Dorine van Meel (The Netherlands) , curator of the exhibition, presents “The Alarmed”: an installation composed of videos in black boxes, projections and sound. We find a very intimate room with a deep atmosphere where electric and moving colours invade us and where street sounds and texts such as “I find the thing you’re telling me extremely alarming”  float in the environment. Dorine establishes the room as the piece itself, a room in which the boundaries between light, video and sound blur. Dorine creates a particular atmosphere and prioritizes the sensorial experience of the visitor who will feel immersed in an absorbing environment. Ninna Bohn Pedersen’s “Milk” (Denmark) installation is made of fabrics that hang out from the ceiling, forming structures on which videos are projected, distorting the projections and creating geometrical shadows on the main composition on the wall. The videos show personal experiences of the artist that together with sound involve the whole space with an intimate feeling. Nina is probably the artist that more faithfully respects the exhibition statement of working between moving image, installation and sculpture. Nina shows moving images no longer held in the traditional rectangular/square screen but presents moving images as sculpture, integrated in the architecture and forming geometrical shapes that insinuate innovative ways of using video. This approach explores the very state of the digital image, which together with our intimate experiences, have all been already trapped by the digital and therefore moved to an hybrid and three dimensional virtual space; in this case, the fabrics hanging somehow suggest the expanding and networked condition of the digital image nowadays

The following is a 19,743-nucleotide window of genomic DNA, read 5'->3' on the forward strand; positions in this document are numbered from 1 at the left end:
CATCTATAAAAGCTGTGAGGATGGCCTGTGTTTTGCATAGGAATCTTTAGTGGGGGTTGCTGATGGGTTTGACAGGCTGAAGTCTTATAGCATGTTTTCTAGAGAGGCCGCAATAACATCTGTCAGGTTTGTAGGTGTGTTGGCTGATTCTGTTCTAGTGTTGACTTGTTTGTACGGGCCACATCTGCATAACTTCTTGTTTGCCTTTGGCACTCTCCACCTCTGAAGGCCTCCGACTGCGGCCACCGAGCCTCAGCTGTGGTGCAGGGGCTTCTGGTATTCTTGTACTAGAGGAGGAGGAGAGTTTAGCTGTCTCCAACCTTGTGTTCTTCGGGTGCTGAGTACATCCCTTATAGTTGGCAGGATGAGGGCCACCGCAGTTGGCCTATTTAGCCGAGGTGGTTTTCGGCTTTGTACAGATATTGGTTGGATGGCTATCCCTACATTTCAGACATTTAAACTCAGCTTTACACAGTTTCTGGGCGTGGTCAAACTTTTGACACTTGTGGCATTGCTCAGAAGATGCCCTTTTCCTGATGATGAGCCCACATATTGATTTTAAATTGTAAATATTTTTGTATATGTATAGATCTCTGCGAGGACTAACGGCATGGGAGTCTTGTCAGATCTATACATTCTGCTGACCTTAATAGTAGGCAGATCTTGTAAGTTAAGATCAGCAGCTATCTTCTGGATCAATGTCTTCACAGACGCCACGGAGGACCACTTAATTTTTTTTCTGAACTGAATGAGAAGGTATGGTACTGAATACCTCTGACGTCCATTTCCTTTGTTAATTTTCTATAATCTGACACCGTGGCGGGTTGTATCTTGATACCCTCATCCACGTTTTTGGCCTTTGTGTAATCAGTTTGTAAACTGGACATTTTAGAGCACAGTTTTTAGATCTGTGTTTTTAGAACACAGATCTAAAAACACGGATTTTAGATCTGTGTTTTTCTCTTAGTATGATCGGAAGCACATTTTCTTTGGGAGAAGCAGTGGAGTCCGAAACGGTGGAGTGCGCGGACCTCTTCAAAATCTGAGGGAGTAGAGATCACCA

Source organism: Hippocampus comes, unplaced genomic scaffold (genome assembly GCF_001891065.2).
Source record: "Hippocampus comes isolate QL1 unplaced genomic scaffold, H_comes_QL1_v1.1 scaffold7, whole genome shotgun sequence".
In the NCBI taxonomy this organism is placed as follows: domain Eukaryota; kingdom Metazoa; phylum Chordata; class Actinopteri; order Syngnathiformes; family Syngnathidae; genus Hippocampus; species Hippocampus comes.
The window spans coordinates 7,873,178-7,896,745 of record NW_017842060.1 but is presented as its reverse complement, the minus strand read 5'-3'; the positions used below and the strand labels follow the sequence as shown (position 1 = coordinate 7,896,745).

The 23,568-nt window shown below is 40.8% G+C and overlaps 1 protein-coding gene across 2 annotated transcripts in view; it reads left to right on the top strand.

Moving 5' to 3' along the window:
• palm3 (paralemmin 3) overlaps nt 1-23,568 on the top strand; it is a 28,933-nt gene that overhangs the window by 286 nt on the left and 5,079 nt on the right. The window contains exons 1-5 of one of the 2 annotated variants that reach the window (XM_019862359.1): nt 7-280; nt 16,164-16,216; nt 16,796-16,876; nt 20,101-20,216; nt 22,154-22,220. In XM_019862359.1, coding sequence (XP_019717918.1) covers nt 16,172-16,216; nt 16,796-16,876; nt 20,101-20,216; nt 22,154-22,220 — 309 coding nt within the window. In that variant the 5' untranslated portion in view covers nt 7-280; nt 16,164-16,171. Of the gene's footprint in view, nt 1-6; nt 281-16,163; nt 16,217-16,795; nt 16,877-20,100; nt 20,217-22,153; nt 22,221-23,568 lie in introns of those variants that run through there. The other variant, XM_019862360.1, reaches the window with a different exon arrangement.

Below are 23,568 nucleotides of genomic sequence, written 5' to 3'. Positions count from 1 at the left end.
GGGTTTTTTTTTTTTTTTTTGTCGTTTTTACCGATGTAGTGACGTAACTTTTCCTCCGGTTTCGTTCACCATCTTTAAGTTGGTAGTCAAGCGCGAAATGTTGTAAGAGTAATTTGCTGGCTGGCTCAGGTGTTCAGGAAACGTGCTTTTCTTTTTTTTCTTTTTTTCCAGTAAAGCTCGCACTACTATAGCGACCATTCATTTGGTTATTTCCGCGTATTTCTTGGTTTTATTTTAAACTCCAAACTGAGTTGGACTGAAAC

Ninna Bohn Pedersen’s installation

Finally, in the last room, David Ferrando Giraut (Spain) shows a single channel video titled “Loss”. “Loss” is a video essay that goes in depth to the meaning of the image itself. The video is a very poetic and subtle reflection on human fascination about images, an exploration on the human need to constantly picture our ideas and turn them into ideal entities. David describes the image as a temptation, a suspension in time that surfaces our deepest desires. He constructs a linear narrative using his parents’ super 8 film projector as starting point in order to create an essay full of symbolic referents . Although it keeps a more linear narrative and it is apparently less innovative than the previous works, David’s video is a very beautiful piece that closes the exhibition inviting the viewer to think about many of the concepts described before.